([X | Xs] = List ->
    list_length(Xs, Tail_Size),
    Size = Tail_Size + 1
  ; Size = 0).

+ is a function defined on ints and it works exactly like you think it should ;). The A in list(A) stands for a generic argument - the list predicate should work for all types of lists.

Let’s analyze how this works. First let’s try unifying with an empty list

list_length([], Size) 
% -->
( [X | Xs] = [] ->
  list_length(Xs, Tail_Size),
  Size = Tail_Size + 1
; Size = 0)
% [X | Xs] = [] obviously fails so we unify:
Size = 0

Now for this list: [a, b, c]

list_length([a, b, c], Size), Size
% -->
( [X | Xs] = [a, b, c] ->
  list_length(Xs, Tail_Size),
  Size = Tail_Size + 1
; Size = 0),
% [X | Xs] = [a, b, c] unifies to X = a, Xs = [b, c] so:
list_length([b, c], Tail_Size),
Size = Tail_Size + 1,
% we must unify Tail_Size first:
( [X | Xs] = [b, c] ->
  list_length(Xs, Tail_Size_2), % name clash here - renamed the second argument
  Tail_Size = Tail_Size_2 + 1
; Tail_Size = 0),
Size = Tail_Size + 1,
% [X | Xs] = [b, c] unifies X with b and Xs with [c]
list_length([c], Tail_Size_2),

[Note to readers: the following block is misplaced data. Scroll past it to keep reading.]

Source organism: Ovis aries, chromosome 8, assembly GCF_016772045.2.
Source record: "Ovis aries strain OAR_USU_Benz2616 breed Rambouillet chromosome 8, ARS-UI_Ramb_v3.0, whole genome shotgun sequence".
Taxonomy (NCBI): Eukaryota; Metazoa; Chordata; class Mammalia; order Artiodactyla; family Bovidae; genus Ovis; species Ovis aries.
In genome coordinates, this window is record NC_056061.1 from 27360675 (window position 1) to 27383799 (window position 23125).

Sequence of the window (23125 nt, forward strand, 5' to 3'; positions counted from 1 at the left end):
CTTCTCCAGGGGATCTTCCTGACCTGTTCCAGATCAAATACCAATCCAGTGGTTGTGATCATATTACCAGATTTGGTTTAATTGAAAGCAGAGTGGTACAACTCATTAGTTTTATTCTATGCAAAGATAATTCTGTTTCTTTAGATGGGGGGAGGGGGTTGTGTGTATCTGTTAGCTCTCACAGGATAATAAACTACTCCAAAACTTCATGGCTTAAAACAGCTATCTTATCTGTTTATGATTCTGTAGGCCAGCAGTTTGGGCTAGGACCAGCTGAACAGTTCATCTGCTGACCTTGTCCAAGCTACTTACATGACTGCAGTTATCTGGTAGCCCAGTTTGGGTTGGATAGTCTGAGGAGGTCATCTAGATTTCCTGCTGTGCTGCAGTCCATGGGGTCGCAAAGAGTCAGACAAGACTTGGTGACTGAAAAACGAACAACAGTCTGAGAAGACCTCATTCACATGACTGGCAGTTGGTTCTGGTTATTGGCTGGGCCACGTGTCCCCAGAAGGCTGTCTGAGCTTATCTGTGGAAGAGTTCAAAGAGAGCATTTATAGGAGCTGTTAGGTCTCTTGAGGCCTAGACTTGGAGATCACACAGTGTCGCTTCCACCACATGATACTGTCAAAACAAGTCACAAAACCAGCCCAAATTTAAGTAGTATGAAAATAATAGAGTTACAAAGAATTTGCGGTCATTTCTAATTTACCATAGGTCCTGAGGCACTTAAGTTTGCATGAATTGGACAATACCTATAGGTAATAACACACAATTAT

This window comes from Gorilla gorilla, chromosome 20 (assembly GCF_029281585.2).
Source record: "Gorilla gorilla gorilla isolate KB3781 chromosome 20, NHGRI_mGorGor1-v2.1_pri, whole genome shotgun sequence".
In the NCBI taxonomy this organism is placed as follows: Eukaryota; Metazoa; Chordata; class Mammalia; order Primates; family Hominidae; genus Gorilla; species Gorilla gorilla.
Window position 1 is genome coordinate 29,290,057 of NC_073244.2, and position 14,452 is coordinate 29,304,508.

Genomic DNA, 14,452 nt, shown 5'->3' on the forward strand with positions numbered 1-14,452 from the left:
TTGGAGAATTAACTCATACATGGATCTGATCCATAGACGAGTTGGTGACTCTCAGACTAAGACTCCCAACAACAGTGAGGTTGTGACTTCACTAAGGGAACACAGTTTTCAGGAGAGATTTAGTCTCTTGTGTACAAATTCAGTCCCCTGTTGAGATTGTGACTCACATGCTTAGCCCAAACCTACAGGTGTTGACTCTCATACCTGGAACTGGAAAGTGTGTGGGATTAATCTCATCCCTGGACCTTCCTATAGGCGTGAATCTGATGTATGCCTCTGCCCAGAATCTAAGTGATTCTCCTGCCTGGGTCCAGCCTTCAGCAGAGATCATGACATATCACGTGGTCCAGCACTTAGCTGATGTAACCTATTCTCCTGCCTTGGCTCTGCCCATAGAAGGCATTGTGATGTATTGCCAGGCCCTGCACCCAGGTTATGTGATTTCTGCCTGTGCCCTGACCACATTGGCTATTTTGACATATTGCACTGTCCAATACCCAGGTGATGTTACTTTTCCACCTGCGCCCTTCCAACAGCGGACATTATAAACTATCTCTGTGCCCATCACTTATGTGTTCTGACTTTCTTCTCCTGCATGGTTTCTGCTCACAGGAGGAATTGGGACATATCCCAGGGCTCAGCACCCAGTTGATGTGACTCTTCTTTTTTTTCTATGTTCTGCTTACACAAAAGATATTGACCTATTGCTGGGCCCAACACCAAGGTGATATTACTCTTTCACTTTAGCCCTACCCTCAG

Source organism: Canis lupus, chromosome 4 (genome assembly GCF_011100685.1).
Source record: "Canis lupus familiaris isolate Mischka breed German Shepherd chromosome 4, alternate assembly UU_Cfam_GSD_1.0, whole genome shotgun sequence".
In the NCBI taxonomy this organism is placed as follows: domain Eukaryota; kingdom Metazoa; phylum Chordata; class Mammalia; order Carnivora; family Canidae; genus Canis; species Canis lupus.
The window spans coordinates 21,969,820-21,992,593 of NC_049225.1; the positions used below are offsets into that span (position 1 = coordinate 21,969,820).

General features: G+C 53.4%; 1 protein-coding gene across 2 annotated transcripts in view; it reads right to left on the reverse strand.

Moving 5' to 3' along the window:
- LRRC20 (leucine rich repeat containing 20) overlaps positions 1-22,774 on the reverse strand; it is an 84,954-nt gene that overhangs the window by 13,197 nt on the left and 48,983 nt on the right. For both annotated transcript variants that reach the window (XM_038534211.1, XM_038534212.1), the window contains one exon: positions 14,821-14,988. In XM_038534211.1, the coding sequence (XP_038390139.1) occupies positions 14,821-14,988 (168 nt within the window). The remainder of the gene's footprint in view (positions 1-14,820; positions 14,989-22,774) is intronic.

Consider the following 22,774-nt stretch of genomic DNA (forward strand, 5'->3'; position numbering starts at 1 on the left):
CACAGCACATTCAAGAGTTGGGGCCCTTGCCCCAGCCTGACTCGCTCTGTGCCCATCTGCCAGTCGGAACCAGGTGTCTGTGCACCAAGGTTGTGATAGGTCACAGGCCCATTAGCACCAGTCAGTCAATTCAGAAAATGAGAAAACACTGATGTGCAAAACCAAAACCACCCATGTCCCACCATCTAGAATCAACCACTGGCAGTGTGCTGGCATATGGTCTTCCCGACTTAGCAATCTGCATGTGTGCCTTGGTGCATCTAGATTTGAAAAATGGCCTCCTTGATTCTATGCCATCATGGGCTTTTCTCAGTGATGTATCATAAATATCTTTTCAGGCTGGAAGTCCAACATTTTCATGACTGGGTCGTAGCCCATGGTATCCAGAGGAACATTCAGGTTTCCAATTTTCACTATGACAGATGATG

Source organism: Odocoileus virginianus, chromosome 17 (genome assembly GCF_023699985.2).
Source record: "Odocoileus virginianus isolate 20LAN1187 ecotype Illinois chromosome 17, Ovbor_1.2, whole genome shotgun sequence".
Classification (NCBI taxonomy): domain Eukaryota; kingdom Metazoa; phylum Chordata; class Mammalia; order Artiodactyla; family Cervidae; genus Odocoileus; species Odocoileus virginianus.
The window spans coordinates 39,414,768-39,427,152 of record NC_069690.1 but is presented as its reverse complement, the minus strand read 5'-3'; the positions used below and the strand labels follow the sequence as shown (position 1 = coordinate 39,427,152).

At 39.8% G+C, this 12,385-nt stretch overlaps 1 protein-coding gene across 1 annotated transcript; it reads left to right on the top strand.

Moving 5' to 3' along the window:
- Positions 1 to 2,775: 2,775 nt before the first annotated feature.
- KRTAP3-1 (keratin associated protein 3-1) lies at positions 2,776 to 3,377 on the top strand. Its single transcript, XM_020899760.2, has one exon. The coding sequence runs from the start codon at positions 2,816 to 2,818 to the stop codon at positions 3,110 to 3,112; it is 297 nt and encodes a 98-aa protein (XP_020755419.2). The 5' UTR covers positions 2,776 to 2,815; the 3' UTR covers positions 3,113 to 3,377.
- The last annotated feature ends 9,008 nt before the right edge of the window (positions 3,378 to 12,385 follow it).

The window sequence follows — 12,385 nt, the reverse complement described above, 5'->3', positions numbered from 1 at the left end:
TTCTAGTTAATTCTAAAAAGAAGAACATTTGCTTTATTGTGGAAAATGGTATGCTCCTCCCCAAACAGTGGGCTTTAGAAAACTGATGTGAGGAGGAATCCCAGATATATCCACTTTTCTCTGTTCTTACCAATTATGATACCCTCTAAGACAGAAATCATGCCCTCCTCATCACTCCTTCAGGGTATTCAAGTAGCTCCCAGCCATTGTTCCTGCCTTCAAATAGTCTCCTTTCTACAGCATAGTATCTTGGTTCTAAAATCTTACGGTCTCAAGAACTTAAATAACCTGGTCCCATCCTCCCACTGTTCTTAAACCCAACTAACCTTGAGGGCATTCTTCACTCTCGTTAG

Tail_Size = Tail_Size_2 + 1
Size = Tail_Size + 1,
% We must expand list_length([c], Tail_Size_2)
([X | Xs] = [c] ->
  list_length([], Tail_Size_3),
  Tail_Size_2 = Tail_Size_3 + 1
; Tail_Size_2 = 0),
Tail_Size = Tail_Size_2 + 1
Size = Tail_Size + 1,
% [X | Xs] = [c] unifies X = c, Xs = []
list_length([], Tail_Size_3),
Tail_Size_2 = Tail_Size_3 + 1
Tail_Size = Tail_Size_2 + 1
Size = Tail_Size + 1,
% Again we expand list_length([], Tail_Size_3) - but we know that unifies
% Tail_Size_3 with 0 so:
Tail_Size_2 = 0 + 1
Tail_Size = Tail_Size_2 + 1
Size = Tail_Size + 1,
% 0 + 1 unifies to 1 -->
Tail_Size = 1 + 1
Size = Tail_Size + 1,
% 1 + 1 unifies to 2 ->
Size = 2 + 1,
% Unifies to
Size = 3.

Tail Recursion / Last Call Optimization

You may have noticed that every expansion of the list_length introduces a variable “lagging” behind waiting to be unified - this is the unfortunate side-effect of structuring predicates this way. Those variables will take up space on the stack and in extrema cases may blow it.

There is a “trick” to make that work however, consider this two predicate:

:- pred list_length(list(A)::int, int::out) is det.
list_length(List, Size) :- 
  list_length_aux(List, 0, Size).

:- pred list_length_aux(list::in, int::in, int::out) is det.
list_length_aux(List, Acc, Size) :-
  ( List = [X | Xs] ->
    list_length_aux(Xs, Acc + 1, Size)
  ; Size = Acc).

The whole logic moved to the helper list_length_aux method - and there the introduction of helper variables might seem weird but let’s see this at work:

list_length([a, b, c], Size), Size.
% expanding list_length -->